Is annual staff culling a sensible strategy for your business?
Would systematic culls of staff benefityour business? Kate Walters weighs up the case
Any employer knows the extent to which underperforming staff harm productivity. They will also have wrestled with policies to discourage slacking and incompetence. Is the solution an annual staff ‘cull'?
More than three-quarters of senior executives believe so, according to a report from recruitment firm Hudson. Seventy-seven per cent said that dismissing a fixed number of employees each year would improve financial performance and productivity.
Almost half of the respondents agreed that dismissing up to 5% of their workforce each year was healthy, and one in six went so far as to say that a business could dismiss up to 20% each year without damaging productivity or morale. Steve Ballmer, chief executive of Microsoft, outed himself as a fan of such an approach last year, controversially declaring that he dismisses one in 15 employees annually.
John Rose, chief executive of Hudson UK, agrees that retaining for the sake of retaining is bad news for both business and individual. “Sometimes, the best career direction for an employee is out of the company,” he says. However, in practice, only 4% of companies systematically dismiss a percentage of their staff each year. The skills crisis is a factor in this, with a quarter of bosses saying that due to current skills shortages, they would rather retain below-average performers.
For many analysts, this indicates that businesses should focus more on employee training and do all they can to prevent an under-performance problem arising in the first place. Jo Causon, director of marketing and corporate affairs at the Chartered Management Institute, believes this would be of more benefit to businesses and employees than a culling policy. “In a period with obvious skills shortages, businesses need to manage talent in order to compete globally,” she says.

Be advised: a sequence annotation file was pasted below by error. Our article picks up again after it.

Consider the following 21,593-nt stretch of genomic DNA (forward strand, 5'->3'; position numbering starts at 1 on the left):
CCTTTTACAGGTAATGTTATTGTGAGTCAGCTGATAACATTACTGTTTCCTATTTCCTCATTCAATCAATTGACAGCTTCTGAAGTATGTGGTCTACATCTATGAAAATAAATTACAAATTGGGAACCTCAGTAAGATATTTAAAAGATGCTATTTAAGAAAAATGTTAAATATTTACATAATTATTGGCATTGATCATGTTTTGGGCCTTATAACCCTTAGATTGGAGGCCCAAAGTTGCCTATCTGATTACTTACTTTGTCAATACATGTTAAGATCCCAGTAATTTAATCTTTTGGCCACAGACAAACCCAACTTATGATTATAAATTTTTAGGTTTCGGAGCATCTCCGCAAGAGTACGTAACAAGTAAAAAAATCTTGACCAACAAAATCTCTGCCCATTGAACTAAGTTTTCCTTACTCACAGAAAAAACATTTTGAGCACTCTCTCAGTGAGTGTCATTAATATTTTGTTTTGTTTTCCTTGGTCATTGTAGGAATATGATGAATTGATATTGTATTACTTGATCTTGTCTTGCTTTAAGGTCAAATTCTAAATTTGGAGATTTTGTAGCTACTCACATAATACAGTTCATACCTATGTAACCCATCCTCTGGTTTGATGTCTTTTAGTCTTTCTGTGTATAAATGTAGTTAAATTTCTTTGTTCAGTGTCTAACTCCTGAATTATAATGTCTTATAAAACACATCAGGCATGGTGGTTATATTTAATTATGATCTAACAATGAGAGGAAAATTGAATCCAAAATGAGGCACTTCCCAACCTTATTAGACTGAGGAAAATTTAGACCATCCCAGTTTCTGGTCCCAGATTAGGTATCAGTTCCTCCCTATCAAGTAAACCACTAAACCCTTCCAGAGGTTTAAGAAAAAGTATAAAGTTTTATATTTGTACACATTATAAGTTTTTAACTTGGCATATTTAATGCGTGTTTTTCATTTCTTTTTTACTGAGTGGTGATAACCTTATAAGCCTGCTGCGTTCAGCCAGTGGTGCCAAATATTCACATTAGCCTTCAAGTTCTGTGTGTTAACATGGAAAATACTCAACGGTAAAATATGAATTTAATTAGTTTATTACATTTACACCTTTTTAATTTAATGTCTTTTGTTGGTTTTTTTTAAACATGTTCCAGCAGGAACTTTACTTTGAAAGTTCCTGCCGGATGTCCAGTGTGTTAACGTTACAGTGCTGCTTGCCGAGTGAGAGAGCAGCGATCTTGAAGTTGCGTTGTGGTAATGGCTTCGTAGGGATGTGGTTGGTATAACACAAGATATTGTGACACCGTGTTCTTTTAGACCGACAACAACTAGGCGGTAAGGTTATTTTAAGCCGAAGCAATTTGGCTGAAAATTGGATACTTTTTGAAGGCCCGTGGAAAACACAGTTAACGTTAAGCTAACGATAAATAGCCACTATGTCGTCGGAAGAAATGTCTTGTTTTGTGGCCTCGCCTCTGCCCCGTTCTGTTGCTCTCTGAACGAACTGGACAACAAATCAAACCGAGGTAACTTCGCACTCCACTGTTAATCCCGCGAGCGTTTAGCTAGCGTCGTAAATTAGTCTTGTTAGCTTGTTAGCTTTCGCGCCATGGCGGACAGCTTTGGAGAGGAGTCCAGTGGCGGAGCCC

While agreeing that a certain level of staff turnover introduces new skills and ideas, Causon believes managers could easily get more from their existing staff. “Our research suggests that only 15% of managers are directly involved with staff training. But it's the manager's responsibility to help people to perform competently and the employee's responsibility to respond positively.”
The benefits of restructuring are undeniable, helping businesses become more competitive and profi table. But Madeleine Thomas, a partner in the employment team at asb law, says annual restructuring as a result of a cull could easily backfi re.
“The law on redundancy is strict – it will only be a fair redundancy dismissal if the employer genuinely needs to reduce his/ her workforce,” she says. “Normally the employee's job should have disappeared. Therefore any artifi cial attempt to shed employees will probably result in costly tribunal claims.”
She adds the policy could also lead to employees losing loyalty and trust in their employers, so “businesses will risk losing valued employees and will suffer the sometimes ignored costs of recruitment and training”.
Thomas suggests that employers look at natural wastage instead. “When an employee resigns or retires, instead of automatically advertising for a replacement, the strongest businesses will evaluate whether that role continues to serve the business needs. If not, the employee will not be replaced or the role may be modified.”
A dismissal quota is undoubtedly a risky strategy. And although most senior executives say they would welcome the policy, the fact that few businesses have one suggests it's an idea that's better in theory than in practice. But successful businesses do need a policy on underperformers. As Rose says: “Retaining for the sake of retaining will not help solve the UK's skills crisis or its increasing productivity gap.”